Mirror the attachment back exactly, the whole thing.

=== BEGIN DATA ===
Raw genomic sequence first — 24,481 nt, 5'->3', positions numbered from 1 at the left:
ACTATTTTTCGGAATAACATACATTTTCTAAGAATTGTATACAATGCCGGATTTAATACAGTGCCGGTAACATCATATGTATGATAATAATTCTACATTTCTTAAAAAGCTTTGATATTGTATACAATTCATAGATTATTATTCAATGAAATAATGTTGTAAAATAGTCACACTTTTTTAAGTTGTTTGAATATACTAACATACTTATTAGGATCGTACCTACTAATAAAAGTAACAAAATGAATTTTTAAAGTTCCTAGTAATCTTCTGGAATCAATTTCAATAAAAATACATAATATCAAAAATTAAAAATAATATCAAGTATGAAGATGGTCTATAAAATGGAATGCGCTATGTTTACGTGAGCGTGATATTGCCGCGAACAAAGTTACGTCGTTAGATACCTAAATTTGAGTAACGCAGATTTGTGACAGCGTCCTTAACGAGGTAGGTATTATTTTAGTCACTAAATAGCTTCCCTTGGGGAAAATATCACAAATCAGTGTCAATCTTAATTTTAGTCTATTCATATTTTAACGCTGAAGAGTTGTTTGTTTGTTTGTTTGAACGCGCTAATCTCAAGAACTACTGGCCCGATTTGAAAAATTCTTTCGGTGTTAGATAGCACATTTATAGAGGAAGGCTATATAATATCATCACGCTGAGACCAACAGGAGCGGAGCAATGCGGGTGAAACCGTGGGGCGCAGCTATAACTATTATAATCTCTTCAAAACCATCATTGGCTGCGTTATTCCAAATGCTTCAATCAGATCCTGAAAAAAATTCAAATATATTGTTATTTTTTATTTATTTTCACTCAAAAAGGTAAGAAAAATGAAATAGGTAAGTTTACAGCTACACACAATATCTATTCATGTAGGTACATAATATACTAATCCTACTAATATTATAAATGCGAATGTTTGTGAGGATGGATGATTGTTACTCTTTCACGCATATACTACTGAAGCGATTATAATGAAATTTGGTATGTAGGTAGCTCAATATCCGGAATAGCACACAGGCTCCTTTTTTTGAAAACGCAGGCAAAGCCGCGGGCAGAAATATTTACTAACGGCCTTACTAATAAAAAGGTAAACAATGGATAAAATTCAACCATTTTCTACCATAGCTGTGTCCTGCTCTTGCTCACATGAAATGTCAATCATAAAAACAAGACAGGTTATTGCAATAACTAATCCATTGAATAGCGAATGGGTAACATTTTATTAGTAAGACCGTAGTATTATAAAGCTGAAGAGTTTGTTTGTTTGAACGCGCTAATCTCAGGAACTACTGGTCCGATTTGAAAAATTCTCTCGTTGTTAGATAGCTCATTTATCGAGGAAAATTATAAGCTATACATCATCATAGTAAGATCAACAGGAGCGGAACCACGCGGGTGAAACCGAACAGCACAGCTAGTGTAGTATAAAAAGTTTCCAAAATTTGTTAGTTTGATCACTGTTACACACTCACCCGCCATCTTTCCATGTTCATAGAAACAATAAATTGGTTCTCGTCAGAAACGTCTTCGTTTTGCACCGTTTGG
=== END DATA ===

Raw genomic sequence first — 24,481 nt, 5'->3', positions numbered from 1 at the left:
ACTATTTTTCGGAATAACATACATTTTCTAAGAATTGTATACAATGCCGGATTTAATACAGTGCCGGTAACATCATATGTATGATAATAATTCTACATTTCTTAAAAAGCTTTGATATTGTATACAATTCATAGATTATTATTCAATGAAATAATGTTGTAAAATAGTCACACTTTTTTAAGTTGTTTGAATATACTAACATACTTATTAGGATCGTACCTACTAATAAAAGTAACAAAATGAATTTTTAAAGTTCCTAGTAATCTTCTGGAATCAATTTCAATAAAAATACATAATATCAAAAATTAAAAATAATATCAAGTATGAAGATGGTCTATAAAATGGAATGCGCTATGTTTACGTGAGCGTGATATTGCCGCGAACAAAGTTACGTCGTTAGATACCTAAATTTGAGTAACGCAGATTTGTGACAGCGTCCTTAACGAGGTAGGTATTATTTTAGTCACTAAATAGCTTCCCTTGGGGAAAATATCACAAATCAGTGTCAATCTTAATTTTAGTCTATTCATATTTTAACGCTGAAGAGTTGTTTGTTTGTTTGTTTGAACGCGCTAATCTCAAGAACTACTGGCCCGATTTGAAAAATTCTTTCGGTGTTAGATAGCACATTTATAGAGGAAGGCTATATAATATCATCACGCTGAGACCAACAGGAGCGGAGCAATGCGGGTGAAACCGTGGGGCGCAGCTATAACTATTATAATCTCTTCAAAACCATCATTGGCTGCGTTATTCCAAATGCTTCAATCAGATCCTGAAAAAAATTCAAATATATTGTTATTTTTTATTTATTTTCACTCAAAAAGGTAAGAAAAATGAAATAGGTAAGTTTACAGCTACACACAATATCTATTCATGTAGGTACATAATATACTAATCCTACTAATATTATAAATGCGAATGTTTGTGAGGATGGATGATTGTTACTCTTTCACGCATATACTACTGAAGCGATTATAATGAAATTTGGTATGTAGGTAGCTCAATATCCGGAATAGCACACAGGCTCCTTTTTTTGAAAACGCAGGCAAAGCCGCGGGCAGAAATATTTACTAACGGCCTTACTAATAAAAAGGTAAACAATGGATAAAATTCAACCATTTTCTACCATAGCTGTGTCCTGCTCTTGCTCACATGAAATGTCAATCATAAAAACAAGACAGGTTATTGCAATAACTAATCCATTGAATAGCGAATGGGTAACATTTTATTAGTAAGACCGTAGTATTATAAAGCTGAAGAGTTTGTTTGTTTGAACGCGCTAATCTCAGGAACTACTGGTCCGATTTGAAAAATTCTCTCGTTGTTAGATAGCTCATTTATCGAGGAAAATTATAAGCTATACATCATCATAGTAAGATCAACAGGAGCGGAACCACGCGGGTGAAACCGAACAGCACAGCTAGTGTAGTATAAAAAGTTTCCAAAATTTGTTAGTTTGATCACTGTTACACACTCACCCGCCATCTTTCCATGTTCATAGAAACAATAAATTGGTTCTCGTCAGAAACGTCTTCGTTTTGCACCGTTTGG